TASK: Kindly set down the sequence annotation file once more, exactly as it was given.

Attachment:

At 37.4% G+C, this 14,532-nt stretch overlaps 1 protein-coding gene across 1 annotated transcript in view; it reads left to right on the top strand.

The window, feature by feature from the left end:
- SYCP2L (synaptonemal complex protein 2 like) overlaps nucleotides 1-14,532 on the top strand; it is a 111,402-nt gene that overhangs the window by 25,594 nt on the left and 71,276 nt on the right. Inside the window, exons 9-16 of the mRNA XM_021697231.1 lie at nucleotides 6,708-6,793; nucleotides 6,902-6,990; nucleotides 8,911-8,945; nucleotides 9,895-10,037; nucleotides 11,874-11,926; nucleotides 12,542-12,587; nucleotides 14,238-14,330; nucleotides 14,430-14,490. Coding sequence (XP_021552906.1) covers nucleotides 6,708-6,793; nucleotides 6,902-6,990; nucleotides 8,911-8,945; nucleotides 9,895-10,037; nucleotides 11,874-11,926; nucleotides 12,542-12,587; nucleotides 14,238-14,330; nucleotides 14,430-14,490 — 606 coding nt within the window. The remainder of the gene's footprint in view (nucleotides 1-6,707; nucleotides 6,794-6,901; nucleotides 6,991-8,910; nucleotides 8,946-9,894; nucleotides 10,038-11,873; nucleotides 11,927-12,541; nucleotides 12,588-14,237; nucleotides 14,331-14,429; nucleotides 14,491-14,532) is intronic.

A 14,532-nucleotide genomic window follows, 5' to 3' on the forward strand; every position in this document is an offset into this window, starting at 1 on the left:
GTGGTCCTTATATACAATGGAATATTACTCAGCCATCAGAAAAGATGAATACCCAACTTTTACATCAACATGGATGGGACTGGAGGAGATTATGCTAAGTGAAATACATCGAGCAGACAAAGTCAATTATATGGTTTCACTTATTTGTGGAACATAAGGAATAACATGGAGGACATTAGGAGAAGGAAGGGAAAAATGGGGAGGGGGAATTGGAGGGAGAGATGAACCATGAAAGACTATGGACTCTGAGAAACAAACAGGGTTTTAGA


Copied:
At 37.4% G+C, this 14,532-nt stretch overlaps 1 protein-coding gene across 1 annotated transcript in view; it reads left to right on the top strand.

The window, feature by feature from the left end:
- SYCP2L (synaptonemal complex protein 2 like) overlaps nucleotides 1-14,532 on the top strand; it is a 111,402-nt gene that overhangs the window by 25,594 nt on the left and 71,276 nt on the right. Inside the window, exons 9-16 of the mRNA XM_021697231.1 lie at nucleotides 6,708-6,793; nucleotides 6,902-6,990; nucleotides 8,911-8,945; nucleotides 9,895-10,037; nucleotides 11,874-11,926; nucleotides 12,542-12,587; nucleotides 14,238-14,330; nucleotides 14,430-14,490. Coding sequence (XP_021552906.1) covers nucleotides 6,708-6,793; nucleotides 6,902-6,990; nucleotides 8,911-8,945; nucleotides 9,895-10,037; nucleotides 11,874-11,926; nucleotides 12,542-12,587; nucleotides 14,238-14,330; nucleotides 14,430-14,490 — 606 coding nt within the window. The remainder of the gene's footprint in view (nucleotides 1-6,707; nucleotides 6,794-6,901; nucleotides 6,991-8,910; nucleotides 8,946-9,894; nucleotides 10,038-11,873; nucleotides 11,927-12,541; nucleotides 12,588-14,237; nucleotides 14,331-14,429; nucleotides 14,491-14,532) is intronic.

A 14,532-nucleotide genomic window follows, 5' to 3' on the forward strand; every position in this document is an offset into this window, starting at 1 on the left:
GTGGTCCTTATATACAATGGAATATTACTCAGCCATCAGAAAAGATGAATACCCAACTTTTACATCAACATGGATGGGACTGGAGGAGATTATGCTAAGTGAAATACATCGAGCAGACAAAGTCAATTATATGGTTTCACTTATTTGTGGAACATAAGGAATAACATGGAGGACATTAGGAGAAGGAAGGGAAAAATGGGGAGGGGGAATTGGAGGGAGAGATGAACCATGAAAGACTATGGACTCTGAGAAACAAACAGGGTTTTAGA